2016-12-21 / Front Page

Health officials urge flu vaccines with rising influenza activity

by Kate Evans

The Center For Disease Control and Prevention (CDC) is urging that everyone six months of age and older get their annual seasonal flu vaccine now if they have not already had their flu shot.

Pneumonia vaccines are also recommended for children and adults of all ages. Children and people 65 years of age and older are the most susceptible to pneumonia.

A December 9 CDC report noted that only two out of every five people in the United States reported they’d received their 2016-2017 seasonal flu shot as of early November. The agency said that influenza vaccinations prevented an estimated five million cases of flu in the 2015-2016 flu season along with 71,000 potential hospitalizations.

Flu vaccines provide protection from influenza and prevent flu-related complications, missed work and school, hospitalizations and death in many people each year.

While national flu activity is currently low, flu activity is rising and is sporadic in West Virginia and localized in Maryland, Pennsylvania and Virginia. Influenza-like activity was at normal levels throughout the region for the week ending December 10.

Typically flu season peaks between December and March each year. People should remember that it takes around two weeks for the flu vaccine to provide protection from influenza infection.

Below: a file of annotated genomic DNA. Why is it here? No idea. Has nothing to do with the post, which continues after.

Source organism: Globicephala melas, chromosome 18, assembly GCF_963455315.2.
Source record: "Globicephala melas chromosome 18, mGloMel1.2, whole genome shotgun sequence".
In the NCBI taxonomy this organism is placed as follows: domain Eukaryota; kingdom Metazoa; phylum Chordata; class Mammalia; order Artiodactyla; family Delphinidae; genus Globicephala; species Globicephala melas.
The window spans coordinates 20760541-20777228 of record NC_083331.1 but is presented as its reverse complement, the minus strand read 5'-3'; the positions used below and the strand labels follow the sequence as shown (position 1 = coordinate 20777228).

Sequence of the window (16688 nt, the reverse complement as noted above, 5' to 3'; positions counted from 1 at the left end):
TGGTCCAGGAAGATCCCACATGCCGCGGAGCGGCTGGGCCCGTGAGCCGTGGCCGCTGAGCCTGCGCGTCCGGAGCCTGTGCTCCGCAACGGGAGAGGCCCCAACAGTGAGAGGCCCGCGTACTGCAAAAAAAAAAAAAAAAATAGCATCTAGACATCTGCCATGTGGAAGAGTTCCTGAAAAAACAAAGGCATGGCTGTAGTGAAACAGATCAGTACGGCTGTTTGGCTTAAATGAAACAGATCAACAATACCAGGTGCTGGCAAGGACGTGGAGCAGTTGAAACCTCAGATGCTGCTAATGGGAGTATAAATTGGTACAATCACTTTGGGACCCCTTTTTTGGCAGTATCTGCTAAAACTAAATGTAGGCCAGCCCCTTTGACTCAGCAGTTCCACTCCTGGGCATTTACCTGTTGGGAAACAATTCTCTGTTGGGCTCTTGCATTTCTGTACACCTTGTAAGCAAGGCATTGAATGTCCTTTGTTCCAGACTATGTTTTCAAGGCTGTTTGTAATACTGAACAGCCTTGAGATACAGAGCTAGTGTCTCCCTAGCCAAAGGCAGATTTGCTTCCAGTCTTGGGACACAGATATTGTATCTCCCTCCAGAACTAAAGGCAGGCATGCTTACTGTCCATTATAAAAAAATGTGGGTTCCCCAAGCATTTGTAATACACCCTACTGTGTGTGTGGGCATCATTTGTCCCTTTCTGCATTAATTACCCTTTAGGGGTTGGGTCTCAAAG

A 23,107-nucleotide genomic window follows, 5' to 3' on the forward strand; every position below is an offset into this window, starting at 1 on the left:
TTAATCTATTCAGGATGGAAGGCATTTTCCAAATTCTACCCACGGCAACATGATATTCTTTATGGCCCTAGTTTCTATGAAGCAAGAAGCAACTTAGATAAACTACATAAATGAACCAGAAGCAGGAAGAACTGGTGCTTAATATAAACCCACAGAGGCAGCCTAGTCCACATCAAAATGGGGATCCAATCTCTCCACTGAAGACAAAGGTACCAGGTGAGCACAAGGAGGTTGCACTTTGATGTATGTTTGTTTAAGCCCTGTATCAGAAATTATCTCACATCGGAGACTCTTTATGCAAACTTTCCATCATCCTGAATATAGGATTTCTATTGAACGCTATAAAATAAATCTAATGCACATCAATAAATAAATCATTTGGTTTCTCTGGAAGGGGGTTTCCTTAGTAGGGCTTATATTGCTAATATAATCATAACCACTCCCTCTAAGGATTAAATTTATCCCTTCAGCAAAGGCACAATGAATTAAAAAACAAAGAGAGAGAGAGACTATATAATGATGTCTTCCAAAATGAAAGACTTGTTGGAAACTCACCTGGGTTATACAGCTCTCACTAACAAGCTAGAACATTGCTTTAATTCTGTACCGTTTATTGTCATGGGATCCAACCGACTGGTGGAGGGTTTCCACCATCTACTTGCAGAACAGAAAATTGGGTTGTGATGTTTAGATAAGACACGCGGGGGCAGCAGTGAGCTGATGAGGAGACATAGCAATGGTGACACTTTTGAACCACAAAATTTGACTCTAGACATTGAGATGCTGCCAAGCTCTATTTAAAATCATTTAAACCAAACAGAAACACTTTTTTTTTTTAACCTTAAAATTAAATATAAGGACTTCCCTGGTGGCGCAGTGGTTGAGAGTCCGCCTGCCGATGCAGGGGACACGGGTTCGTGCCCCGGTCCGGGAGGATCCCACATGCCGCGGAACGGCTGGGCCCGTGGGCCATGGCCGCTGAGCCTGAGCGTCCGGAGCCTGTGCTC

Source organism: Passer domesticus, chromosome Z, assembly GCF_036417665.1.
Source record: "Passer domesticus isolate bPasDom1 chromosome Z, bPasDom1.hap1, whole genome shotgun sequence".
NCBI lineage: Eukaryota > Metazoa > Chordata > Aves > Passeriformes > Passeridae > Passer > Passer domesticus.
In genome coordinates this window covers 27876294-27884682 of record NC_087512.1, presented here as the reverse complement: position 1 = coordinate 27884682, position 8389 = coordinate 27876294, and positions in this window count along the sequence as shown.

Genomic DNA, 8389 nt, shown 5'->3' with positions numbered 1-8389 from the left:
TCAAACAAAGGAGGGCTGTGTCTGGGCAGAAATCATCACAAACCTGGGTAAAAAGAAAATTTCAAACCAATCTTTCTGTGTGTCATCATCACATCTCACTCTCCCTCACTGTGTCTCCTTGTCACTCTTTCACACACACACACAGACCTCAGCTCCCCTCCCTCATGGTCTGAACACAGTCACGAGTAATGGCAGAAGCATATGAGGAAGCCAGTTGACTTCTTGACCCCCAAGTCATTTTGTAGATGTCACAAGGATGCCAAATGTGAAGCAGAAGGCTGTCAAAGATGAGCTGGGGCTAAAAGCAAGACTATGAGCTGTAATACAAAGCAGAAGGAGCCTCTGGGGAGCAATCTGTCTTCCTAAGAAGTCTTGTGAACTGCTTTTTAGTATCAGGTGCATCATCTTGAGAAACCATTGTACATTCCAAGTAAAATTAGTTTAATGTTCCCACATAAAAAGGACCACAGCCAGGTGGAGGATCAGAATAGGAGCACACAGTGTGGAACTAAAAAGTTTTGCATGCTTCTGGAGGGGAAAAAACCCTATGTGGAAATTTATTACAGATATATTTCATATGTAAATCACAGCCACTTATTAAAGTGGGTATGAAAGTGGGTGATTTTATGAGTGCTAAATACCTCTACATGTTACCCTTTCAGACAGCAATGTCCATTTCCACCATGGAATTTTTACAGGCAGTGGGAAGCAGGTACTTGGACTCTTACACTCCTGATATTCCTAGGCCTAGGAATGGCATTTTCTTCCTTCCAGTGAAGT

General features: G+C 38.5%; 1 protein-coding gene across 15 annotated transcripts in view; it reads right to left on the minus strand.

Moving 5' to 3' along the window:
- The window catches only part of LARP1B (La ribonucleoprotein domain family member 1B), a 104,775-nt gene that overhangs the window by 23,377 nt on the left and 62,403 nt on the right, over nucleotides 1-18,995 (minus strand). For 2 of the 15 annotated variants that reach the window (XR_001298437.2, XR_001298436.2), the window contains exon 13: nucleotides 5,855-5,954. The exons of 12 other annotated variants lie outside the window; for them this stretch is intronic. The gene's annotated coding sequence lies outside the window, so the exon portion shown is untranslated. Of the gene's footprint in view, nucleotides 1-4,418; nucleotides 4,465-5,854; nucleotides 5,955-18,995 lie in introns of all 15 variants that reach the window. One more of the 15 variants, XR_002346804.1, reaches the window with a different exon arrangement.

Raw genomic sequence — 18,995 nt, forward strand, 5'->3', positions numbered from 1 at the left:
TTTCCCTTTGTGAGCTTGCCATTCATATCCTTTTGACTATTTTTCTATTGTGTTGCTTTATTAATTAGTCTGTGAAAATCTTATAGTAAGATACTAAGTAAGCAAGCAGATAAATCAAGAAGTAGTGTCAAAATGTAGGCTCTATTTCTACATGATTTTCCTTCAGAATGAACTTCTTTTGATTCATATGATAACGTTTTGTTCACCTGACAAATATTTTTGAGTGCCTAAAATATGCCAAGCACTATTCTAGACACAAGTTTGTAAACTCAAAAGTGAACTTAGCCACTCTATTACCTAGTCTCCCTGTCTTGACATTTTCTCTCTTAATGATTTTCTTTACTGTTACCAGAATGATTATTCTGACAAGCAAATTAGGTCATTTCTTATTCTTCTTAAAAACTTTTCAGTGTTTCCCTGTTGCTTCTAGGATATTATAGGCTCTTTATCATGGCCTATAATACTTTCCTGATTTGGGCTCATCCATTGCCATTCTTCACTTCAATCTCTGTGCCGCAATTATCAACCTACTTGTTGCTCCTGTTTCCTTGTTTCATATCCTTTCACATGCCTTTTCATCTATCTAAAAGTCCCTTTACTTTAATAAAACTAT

Flu and pneumonia vaccines are available through county health departments, family physicians and pharmacies. Flu symptoms, complications

Influenza symptoms usually are fever, cough or sore throat and can also include headache, fatigue, runny or stuffy nose, chills or body aches. Nausea, vomiting, and diarrhea can also occur, especially in children.

Influenza can cause serious complications such as pneumonia, bronchitis and sinus and ear infections. Complications can require hospitalization and become life-threatening or fatal. Influenza can also worsen chronic medical conditions such as asthma or congestive heart disease.

High-risk

Individuals at high risk of developing flu complications include children under age five, especially those under age two, adults 65 years of age and older, pregnant women and nursing home and longterm care facility residents.

Others at high risk include those with medical conditions such as asthma, chronic lung disease, heart disease, diabetes, kidney or liver disorders and those with weakened or suppressed immune systems.

Seasonal influenza vaccination is very important for those at high risk of flu-related complications, for caretakers and family members of those individuals and also health care personnel.

Talk to your doctor

Check the CDC website vaccine guidelines and talk with your doctor about what flu and pneumonia vaccine options are best for you and family members. Family physicians know their patients’ medical history and review what vaccines they’ve had.

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Multi-dose flu shot vials

Multi-dose flu shot vials contain thimerosal (mercury). Ask the doctor to get you the flu shot without this preservative! If they won't, then skip it and build your immunity with vitamin C, vitamin D, etc. and wash your hands! The flu shot last year was only 18% effective, and even less effective in older adults.